The third quality is trustworthiness. A true leader is someone who can be trusted to be worth listening to, whose advice is trustworthy, because that person will look out for Number Two, Number Three and Number Four, as well as Number One.

Trustworthiness is much the rarest quality of the three.

Puzzlingly though, it's the one that's often ignored. Perhaps because trustworthiness is an aspect of character, discussing it, talking about the virtue, falls into the same category as talk of God and religion: something that's become embarrassing to talk about in public; not smooth, but almost gauche, or impolite, or 'inappropriate.'

People talk about skills and higher education as being the necessary qualities, these days, for individuals and countries to prosper. But trustworthiness is every bit as vital - trustworthiness is what really qualifies people to make an effective contribution to public life, to professional life, to business life, to life in whatever community you live. And it qualifies a good leader.

There are many, many aspects to this. Trustworthiness comes from honesty and reliability. It comes from leading from the front, not the rear. "Do as I say, not as I do," will not engender it. It comes from understanding the needs of others; from sharing triumphs and disappointments; from learning how to stay a little apart, but yet not aloof; from being loyal and fair and not having favourites. A little humility and a lot of good humour - not buffoonery - go a long way.

Recent historical examples of this quality of trustworthiness were some of our wartime generals - I think of Montgomery and Freyberg in particular. They would regularly move among their troops, talking to them, sharing their concerns, taking a personal interest in them, never letting them down. As a result, they were respected, admired, and they inspired. Sir Edmund Hillary too, became personally world famous, but still spends much of his life working with and for others in the Himalayas, working to improve Nepali social conditions. He knows the people - speaks their language, understands their needs, and they will do anything for him.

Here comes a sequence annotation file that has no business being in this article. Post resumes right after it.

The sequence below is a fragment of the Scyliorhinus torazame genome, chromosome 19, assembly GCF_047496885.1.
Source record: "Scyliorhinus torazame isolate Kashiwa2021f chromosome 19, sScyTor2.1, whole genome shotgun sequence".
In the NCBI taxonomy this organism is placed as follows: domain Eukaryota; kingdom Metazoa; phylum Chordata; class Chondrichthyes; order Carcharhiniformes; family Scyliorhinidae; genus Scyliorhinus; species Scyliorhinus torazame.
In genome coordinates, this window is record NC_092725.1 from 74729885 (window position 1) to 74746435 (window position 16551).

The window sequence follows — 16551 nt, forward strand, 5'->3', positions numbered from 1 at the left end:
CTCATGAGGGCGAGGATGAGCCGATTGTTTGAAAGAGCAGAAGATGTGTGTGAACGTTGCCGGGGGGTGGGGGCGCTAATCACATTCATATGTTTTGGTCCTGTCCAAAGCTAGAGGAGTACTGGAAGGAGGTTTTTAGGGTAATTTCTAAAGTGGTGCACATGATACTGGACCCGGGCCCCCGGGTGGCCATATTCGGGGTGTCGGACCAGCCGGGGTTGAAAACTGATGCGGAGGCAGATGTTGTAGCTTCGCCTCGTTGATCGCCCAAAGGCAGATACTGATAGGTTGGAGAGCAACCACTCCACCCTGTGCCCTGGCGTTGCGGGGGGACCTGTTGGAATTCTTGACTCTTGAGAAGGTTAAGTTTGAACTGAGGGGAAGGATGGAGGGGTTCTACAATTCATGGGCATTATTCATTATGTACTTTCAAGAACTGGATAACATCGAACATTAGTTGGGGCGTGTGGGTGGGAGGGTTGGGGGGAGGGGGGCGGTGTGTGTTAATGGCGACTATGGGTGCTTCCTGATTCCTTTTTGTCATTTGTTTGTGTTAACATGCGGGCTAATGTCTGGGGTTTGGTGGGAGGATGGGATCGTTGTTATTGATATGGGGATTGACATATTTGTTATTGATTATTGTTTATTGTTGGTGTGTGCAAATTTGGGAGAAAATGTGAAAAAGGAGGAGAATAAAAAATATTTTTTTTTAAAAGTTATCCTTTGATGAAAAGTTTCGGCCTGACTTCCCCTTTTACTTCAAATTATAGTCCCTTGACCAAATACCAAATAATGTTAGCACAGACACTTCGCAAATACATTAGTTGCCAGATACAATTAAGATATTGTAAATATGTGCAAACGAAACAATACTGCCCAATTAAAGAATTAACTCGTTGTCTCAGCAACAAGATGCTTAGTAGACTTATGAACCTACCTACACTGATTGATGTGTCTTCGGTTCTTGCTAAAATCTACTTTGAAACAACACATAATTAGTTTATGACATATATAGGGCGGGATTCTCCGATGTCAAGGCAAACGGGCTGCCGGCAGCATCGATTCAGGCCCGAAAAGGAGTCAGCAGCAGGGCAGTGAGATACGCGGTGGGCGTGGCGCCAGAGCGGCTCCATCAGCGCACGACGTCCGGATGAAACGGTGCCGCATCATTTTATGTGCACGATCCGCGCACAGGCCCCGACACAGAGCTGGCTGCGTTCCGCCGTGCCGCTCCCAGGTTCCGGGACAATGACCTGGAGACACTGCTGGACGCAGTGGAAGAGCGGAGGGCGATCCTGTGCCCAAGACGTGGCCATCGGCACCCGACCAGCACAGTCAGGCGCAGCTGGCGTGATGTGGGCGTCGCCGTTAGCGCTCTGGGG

In the end, however, I can only try to illustrate leadership, or talk about aspects of it, assert certain beliefs, without ever being able to provide an all-inclusive definition. I doubt that such a formulation exists. Because no matter how thoroughly you go into the topic, there is always something more that might usefully be said.

Yet as a man named Pubilius Syrus wrote in the 1st century BC, "Any one can hold the helm when the sea is calm." By clear implication, the test of a leader, a helmsman or woman, is to be able to steer when the ocean is rough. That, I suggest, cannot be done if the helmswoman or man cannot maintain balance on deck, when the vessel is lurching through wind and wave.

And given that we live in an era when social, scientific and technological change is accelerating bewilderingly, the world surely requires that the people doing the steering have some sort of a behavioural compass, deep inside them, that never points their ship, with its passengers, into danger. That, I put it to you, is ultimately what a leader is, whether old - or more importantly for the future of this country, and the world - young, like you.

Last updated: 
Friday, 9 January 2009

Help us improve the Governor-General website

Your feedback is very important in helping us improve the Governor-General website.

3 + 7 =
Solve this simple math problem and enter the result. E.g. for 1+3, enter 4.